Saturday, May 28, 2011

International Delight Breve Crème review and giveaway!

CONTEST ENDED June 5th, 2011 at 3 PM CST
Winners can be found here.

Many thanks to all who entered!

Several weeks ago, the postman left me a coffee cup. I was on the phone when he knocked, so I didn't answer. When I opened the door later, I found a plastic-wrapped paper cup sitting there.

Inside the cup was a handful of items from Vocalpoint, which, according to their website, is "A community of moms who love talking to other people, get energized when they are asked for their opinions, like searching for new knowledge and sharing it with others, [and] enjoy making a difference in people's lives." I meet all those criteria, except the "mom" part. Oops. Anyway, they sent me a coupon for a free pint of International Delight Breve Crème coffee creamer, as well as several 55 cent-off coupons. So, being the benevolent and generous soul I am, I am going to share these with you! Yay!

The Review
First of all, I would like to share my thoughts about this creamer. I used to practically drink flavored creamers straight from the bottle. I started drinking coffee at a young age; I remember bringing a travel mug of coffee (laced with chocolate raspberry creamer) on the bus with me in 5th grade and drinking it in front of the school before class started. This may be why I'm only 5'-almost-5"-tall, but hey, at least I can wear 5" heels and not feel like an Amazon giantess. At any rate, I use turbinado sugar and half and half in my coffee now. I've always liked my coffee hot and strong, like I like my men: hot and strong... with a spoon in them (apologies to Eddie Izzard).

On one of our last grocery shopping trips, I picked up a bottle of the Vanilla Caramel Cream flavor, since I had tried the Dark Chocolate Cream before and had a hard time finishing the bottle. Ever since I stopped using flavored creamers a while ago, it's been tough for me to want to try them again. They have a lot of calories and ingredients that I'd rather not be eating. I thought the Breve Crème line sounded like a good option, as they are made with real milk and cream. Unfortunately, they still have essentially the same nutritional profile as the partially hydrogenated oil-filled creamers; they've got 35 calories per tablespoon and more fat than an equivalent amount of half and half.

The Vanilla Caramel Cream flavor smells like caramel-corn and has a very rich, sweet taste. Although it does have artificial flavors, it doesn't have the same chemical aftertaste that other flavored creamers have. On its own, this creamer is extremely sweet; however, it's a little difficult to taste in coffee. This may be due to my making coffee strong enough to strip the paint off a car; I'm sure if you make coffee the way my husband does, a little splash of this creamer would suffice. I discovered that mixing it with an equal amount of half and half really enhances the caramel flavor, especially when the coffee has been sitting in the pot for a while.

If you enjoy flavored creamers, these would be worth trying. Since I prefer to drink coffee with sugar and half and half, I probably won't be getting another Breve Crème product unless they come out with a new and/or unusual flavor.

International Delight Breve Crème comes in three flavors: Dark Chocolate Cream, Vanilla Caramel Cream, and Hazelnut Cream. If you have a grocery store nearby, chances are they stock these; however, you can check here for availability.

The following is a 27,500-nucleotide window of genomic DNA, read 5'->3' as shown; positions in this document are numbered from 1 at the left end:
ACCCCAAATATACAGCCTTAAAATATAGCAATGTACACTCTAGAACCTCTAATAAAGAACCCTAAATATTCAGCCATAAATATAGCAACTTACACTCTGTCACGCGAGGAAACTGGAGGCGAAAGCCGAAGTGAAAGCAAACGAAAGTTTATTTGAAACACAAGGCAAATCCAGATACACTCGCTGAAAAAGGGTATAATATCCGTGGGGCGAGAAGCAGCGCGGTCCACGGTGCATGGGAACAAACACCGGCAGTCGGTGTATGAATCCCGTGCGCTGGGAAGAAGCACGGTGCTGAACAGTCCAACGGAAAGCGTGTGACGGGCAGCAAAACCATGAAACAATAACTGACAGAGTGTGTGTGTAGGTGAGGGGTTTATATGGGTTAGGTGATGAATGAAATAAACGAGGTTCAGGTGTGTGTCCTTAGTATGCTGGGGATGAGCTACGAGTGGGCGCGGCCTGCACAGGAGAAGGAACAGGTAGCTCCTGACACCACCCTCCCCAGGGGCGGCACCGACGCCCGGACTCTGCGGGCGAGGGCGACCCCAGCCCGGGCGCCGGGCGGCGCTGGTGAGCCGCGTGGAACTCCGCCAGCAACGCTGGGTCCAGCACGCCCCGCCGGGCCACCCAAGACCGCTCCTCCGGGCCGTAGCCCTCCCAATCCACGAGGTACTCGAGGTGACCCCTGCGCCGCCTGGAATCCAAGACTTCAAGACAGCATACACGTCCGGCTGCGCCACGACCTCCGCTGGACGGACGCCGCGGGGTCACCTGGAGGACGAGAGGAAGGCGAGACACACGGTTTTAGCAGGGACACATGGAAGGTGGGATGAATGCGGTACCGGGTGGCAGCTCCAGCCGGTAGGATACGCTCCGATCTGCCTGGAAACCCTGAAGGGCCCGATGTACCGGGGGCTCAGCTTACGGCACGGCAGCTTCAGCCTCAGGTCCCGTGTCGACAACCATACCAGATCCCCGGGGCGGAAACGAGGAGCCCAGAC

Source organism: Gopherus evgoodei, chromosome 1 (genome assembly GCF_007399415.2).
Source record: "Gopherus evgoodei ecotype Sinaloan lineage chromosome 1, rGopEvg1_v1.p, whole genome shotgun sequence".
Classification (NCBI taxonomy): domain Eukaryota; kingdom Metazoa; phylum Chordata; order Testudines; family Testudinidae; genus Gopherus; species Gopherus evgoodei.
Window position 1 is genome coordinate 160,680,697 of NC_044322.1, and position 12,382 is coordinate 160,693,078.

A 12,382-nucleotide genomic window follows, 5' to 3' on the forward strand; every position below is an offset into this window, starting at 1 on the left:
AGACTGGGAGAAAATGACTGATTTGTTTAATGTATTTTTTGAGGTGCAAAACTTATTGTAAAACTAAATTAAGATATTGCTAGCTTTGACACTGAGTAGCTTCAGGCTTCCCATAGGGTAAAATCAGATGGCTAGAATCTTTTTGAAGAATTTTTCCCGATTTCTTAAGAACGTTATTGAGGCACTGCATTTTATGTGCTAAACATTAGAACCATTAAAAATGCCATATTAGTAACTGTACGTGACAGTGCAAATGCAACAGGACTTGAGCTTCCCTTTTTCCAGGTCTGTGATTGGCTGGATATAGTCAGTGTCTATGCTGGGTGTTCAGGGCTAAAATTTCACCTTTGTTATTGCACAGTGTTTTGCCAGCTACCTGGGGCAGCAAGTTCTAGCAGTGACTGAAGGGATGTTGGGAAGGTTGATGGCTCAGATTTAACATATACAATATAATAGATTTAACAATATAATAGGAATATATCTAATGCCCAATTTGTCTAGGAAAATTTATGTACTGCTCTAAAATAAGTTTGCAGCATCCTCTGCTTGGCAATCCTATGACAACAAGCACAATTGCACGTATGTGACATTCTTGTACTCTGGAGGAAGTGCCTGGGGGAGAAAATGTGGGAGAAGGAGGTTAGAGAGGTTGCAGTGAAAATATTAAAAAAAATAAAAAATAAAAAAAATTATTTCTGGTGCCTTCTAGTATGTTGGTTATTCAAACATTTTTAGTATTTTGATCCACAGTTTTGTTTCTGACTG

The Giveaway
I have five coupons for 55 cents off any ONE Coffee House Inspirations or International Delight pint (any flavor). That's right, you could get a bottle of Breve Crème or you could get the limited edition Cinnabon flavor. The only limitation is that these coupons are void in dairy states (Louisiana, Maine, Missouri, and North Dakota). Coupons expire 7/31/2011.

One lucky winner will receive THREE of these coupons (you'd better like International Delight!) and a second winner will receive TWO coupons. All other entrants will receive nothing but the knowledge that they probably made me smile by commenting on my blog.

To enter, leave a comment below describing your favorite way to drink coffee.

I'd appreciate a follow via Google Friend Connect, but this isn't necessary to enter.

Contest ends June 5th, 2011 at 3 PM CST.

Thursday, May 26, 2011

Like Arnold said in "Kindergarten Cop", STOP WHINING!

The only reason I like to read the opinion section on MSNBC is so I can find fodder for blog posts. So, when I found this article titled "Dove body wash ad stirs controversy", I had to write my own little harangue.

Let me start by reiterating the title of this post: STOP WHINING.

People who think this ad is racist probably thrive on finding "racism" in everything. Heck, my sister-in-law, who is black, does this. When my husband tried to explain to her the difference between Yahtzee and Kismet, he said, "Well, the only difference is that Kismet has colored dice" and her head just about exploded. She didn't say anything, but the smoke pouring out of her ears made it clear that she was incensed (man, am I a master of punning, or what?).

The article quotes another source's criticism of the ad as "turning Black Women into Latino Women into White Women." Yeah, I'm sure Dove's intent was to piss you off. Darned elitist soap company, thinking that white women are the ideal form of beauty! Why not be happy that Dove actually uses models who have different skin tones? Most other ads for body care products use skinny white women, so it's refreshing to see something different.

I did find an interesting comment below this article, however. Someone mentioned that Unilever owns Dove. Not a big deal, until you consider Unilever also owns Axe. Dove promotes beauty in all shapes, sizes, colors, etc. and wants to change the way women are portrayed, while Axe pretty much suggests that if you use their products, hot skinny white women will fall from the sky and onto your penis. That's pretty slick marketing right there, people. Create a problem and pretend to fix it.

What this all boils down to is this: people need to lighten up. Oh snap, there's another pun. I'd better stop before I get myself in trouble.

Tuesday, May 17, 2011

Make mine medium-rare... please?

All right, I need to get off this fashion kick that I've been on lately and write complain about something else.

Now, this is something that probably wouldn't ire too many people, but it certainly got to me. Last week, my husband and I went out to eat before catching a play (we've got more culture than yogurt, I tell ya what) and I ordered a steak. As always, I ordered it medium-rare. The waitress brought us our food, and my first cut into the steak revealed a well-done edge. I didn't think anything of it, until I made another incision into the meat. The entire thing was well-done.
When the waitress came by to see how we were enjoying our meals, I said this was not what I had ordered. She apologized, took my plate, and went back to the kitchen. Several minutes later, she returned with a new steak and said, "The chef even checked this one!" (as evidenced by the large knife wound in the middle of the steak)

It was medium-well.